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What could 2019 deliver for road infrastructure?



It has been estimated that $78 billion is required by countries in the East African Community to finance mega infrastructure projects. This includes the construction of two major transnational roads funded by the African Development Bank - the $322 million Rumonge-Gitaz and Kabingo-Kasulu-Manyovu road-upgrading project and the Malindi-Mombasa-Lunga Lunga/Horohoro-Tanga-Bagamoyo highway (Kenya to Tanzania). This 460km highway is budgeted to cost $751.3 million, with 70% borrowed from the AfDB, and each country funding 30% of the work in its territory. The governments of various East African countries have continued to prioritise infrastructure development into 2019 in recognition of the role that infrastructure plays as a cornerstone of economic development and prosperity.

It is anticipated that Uganda will select a company to build a new major road between Kampala, and Jinja by the end of year. The 95km road, believed to cost in the region of $1 billion, will by partly funded by the Ugandan government and partly by the contractor. Companies that have submitted bids for the project include Strabag (Germany) and Communications Construction Company (China).

The East Africa Regional Integration Strategy Paper (RISP), approved in 2018, could provide up to $3 billion in funding for a variety of regional integration and joint infrastructure projects, including transport connectivity, energy infrastructure, ICT connectivity, and management of transboundary water resources. The Strategy Paper was developed in consultation with regional economic communities and is aligned with key REC strategies for the EAC, the Common Market for Eastern and Southern Africa (Comesa) and the Inter Governmental Agency on Development (Igad). “The key objectives of this four-year strategy are fast-tracking structural transformation, increasing trade and promoting financial sector integration and inclusion,” said Nnenna Nwabufo, AfDB deputy director general for East Africa.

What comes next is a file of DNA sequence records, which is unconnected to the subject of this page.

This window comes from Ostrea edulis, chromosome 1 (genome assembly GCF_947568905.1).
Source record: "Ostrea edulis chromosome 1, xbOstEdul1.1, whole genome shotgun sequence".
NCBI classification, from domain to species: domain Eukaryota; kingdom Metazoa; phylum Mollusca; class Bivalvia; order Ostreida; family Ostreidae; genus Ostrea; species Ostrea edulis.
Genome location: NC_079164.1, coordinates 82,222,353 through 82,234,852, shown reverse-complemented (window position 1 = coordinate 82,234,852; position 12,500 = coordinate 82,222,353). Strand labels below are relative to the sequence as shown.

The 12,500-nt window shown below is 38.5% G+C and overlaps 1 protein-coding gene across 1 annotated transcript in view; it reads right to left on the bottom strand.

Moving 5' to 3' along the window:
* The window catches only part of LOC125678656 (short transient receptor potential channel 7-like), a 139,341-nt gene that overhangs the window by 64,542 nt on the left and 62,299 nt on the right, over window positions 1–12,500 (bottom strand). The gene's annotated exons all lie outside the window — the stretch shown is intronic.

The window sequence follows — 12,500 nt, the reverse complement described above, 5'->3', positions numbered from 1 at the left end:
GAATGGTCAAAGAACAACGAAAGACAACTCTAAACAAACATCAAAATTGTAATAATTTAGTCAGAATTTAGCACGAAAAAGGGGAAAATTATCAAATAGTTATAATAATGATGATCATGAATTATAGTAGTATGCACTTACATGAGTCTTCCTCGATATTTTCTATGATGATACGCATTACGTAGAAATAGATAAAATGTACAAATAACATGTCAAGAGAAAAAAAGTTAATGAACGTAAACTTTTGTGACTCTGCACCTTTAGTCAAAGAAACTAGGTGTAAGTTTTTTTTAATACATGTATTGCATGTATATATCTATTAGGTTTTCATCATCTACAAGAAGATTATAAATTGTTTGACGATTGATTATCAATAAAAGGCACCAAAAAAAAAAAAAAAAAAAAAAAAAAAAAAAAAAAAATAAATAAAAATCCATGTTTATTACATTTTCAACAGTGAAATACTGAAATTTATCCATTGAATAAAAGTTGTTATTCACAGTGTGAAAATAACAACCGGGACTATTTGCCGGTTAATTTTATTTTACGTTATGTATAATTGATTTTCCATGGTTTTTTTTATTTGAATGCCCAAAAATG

Not all smooth sailing

Despite economic growth predicted to remain fairly stable, the year ahead is not likely to be without its hurdles. Weakening regional currencies, decreasing private sector involvement, public expenditure pressures and growing public debt will mean that stakeholders need to keep a sharp eye on the region and global markets while managing public spending and debt.

The raising of interest rates in the United States has impacted investment into developing regions globally as US markets show higher returns for investors. Capital flows have been redirected to US markets while also leading to currency depreciation across the developing world.

The ability of countries to effectively manage public sector spending and debt, and work with both regional, multi-lateral and international stakeholders will be a key factor in determining the success of their infrastructure projects in the year ahead.

The 2019 Africa Road Infrastructure and Investment Congress (ARIIC) will bring together the key financiers, regulators, public and private sector stakeholders to discuss how these various elements fit together and how to successful fund and execute infrastructure projects on time and within budget. Visit ARIIC 2019 for more information.

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